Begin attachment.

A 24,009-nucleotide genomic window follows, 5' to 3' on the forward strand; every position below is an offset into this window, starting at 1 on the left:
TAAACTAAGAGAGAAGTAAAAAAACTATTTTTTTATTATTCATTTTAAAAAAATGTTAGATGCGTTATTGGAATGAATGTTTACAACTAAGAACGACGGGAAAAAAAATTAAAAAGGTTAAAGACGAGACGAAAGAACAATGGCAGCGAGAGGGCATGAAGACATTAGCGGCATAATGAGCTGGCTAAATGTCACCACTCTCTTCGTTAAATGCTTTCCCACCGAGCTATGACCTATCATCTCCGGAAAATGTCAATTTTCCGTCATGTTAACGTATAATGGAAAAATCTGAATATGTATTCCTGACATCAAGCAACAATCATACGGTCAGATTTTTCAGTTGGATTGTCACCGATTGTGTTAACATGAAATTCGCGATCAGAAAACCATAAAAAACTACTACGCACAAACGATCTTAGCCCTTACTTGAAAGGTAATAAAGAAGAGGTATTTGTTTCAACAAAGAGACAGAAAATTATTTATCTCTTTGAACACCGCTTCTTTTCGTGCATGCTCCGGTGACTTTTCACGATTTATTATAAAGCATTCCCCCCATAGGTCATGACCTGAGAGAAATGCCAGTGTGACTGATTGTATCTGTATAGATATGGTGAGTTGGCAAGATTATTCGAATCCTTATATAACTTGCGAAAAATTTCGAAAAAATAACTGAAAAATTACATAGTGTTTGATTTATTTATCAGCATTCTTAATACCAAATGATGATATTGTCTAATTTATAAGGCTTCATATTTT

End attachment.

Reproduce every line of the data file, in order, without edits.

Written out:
A 24,009-nucleotide genomic window follows, 5' to 3' on the forward strand; every position below is an offset into this window, starting at 1 on the left:
TAAACTAAGAGAGAAGTAAAAAAACTATTTTTTTATTATTCATTTTAAAAAAATGTTAGATGCGTTATTGGAATGAATGTTTACAACTAAGAACGACGGGAAAAAAAATTAAAAAGGTTAAAGACGAGACGAAAGAACAATGGCAGCGAGAGGGCATGAAGACATTAGCGGCATAATGAGCTGGCTAAATGTCACCACTCTCTTCGTTAAATGCTTTCCCACCGAGCTATGACCTATCATCTCCGGAAAATGTCAATTTTCCGTCATGTTAACGTATAATGGAAAAATCTGAATATGTATTCCTGACATCAAGCAACAATCATACGGTCAGATTTTTCAGTTGGATTGTCACCGATTGTGTTAACATGAAATTCGCGATCAGAAAACCATAAAAAACTACTACGCACAAACGATCTTAGCCCTTACTTGAAAGGTAATAAAGAAGAGGTATTTGTTTCAACAAAGAGACAGAAAATTATTTATCTCTTTGAACACCGCTTCTTTTCGTGCATGCTCCGGTGACTTTTCACGATTTATTATAAAGCATTCCCCCCATAGGTCATGACCTGAGAGAAATGCCAGTGTGACTGATTGTATCTGTATAGATATGGTGAGTTGGCAAGATTATTCGAATCCTTATATAACTTGCGAAAAATTTCGAAAAAATAACTGAAAAATTACATAGTGTTTGATTTATTTATCAGCATTCTTAATACCAAATGATGATATTGTCTAATTTATAAGGCTTCATATTTT